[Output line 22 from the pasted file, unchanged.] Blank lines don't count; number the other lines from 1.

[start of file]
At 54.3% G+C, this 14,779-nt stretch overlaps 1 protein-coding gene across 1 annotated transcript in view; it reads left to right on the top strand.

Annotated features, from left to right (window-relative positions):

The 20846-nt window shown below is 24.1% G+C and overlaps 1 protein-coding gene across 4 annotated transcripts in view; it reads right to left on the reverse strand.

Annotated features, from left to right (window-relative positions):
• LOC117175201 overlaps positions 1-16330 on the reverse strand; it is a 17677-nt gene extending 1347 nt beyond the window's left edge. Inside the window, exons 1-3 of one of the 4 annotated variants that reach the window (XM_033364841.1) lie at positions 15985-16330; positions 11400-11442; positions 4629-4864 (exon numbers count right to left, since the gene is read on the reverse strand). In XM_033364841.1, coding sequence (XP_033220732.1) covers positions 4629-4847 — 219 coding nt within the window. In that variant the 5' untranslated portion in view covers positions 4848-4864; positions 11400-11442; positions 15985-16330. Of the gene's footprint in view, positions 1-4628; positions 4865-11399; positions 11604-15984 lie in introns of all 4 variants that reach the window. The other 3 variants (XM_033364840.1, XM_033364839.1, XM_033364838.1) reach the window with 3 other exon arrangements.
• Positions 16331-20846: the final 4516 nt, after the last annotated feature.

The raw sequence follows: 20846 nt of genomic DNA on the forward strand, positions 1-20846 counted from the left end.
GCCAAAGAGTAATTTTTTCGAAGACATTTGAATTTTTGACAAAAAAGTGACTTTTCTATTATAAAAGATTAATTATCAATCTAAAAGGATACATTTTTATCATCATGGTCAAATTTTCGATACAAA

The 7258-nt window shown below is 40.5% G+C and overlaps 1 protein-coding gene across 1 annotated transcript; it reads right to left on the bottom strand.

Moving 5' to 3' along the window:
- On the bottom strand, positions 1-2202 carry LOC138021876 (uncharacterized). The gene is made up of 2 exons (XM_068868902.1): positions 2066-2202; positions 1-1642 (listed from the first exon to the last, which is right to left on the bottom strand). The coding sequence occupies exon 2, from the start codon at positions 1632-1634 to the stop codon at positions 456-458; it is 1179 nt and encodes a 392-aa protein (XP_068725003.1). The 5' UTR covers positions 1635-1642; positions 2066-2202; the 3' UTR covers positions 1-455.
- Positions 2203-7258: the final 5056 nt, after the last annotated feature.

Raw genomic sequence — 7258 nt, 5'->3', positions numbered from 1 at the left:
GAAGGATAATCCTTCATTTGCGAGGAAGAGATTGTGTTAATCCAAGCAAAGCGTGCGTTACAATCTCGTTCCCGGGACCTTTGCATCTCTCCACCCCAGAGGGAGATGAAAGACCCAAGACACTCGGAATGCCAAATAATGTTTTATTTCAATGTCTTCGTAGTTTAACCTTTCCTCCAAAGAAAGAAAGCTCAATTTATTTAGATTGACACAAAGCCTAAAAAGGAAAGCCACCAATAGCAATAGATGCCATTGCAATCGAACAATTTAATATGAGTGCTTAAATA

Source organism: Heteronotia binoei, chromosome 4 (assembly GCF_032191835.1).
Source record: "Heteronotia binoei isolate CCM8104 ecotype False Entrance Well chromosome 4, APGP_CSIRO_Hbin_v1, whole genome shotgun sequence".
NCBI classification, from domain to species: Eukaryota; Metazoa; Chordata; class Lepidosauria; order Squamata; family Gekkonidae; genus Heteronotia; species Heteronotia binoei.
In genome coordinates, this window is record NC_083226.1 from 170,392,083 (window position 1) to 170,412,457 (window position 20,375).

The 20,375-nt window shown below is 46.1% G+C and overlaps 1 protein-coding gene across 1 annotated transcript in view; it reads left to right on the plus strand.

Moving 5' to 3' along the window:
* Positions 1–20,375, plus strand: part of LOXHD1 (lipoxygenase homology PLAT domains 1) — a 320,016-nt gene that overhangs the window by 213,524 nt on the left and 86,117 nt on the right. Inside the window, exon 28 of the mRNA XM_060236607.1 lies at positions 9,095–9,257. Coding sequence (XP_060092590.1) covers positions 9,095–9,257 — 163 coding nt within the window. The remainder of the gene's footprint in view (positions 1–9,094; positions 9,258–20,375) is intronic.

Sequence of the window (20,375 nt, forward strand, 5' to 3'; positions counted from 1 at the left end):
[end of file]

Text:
Sequence of the window (20,375 nt, forward strand, 5' to 3'; positions counted from 1 at the left end):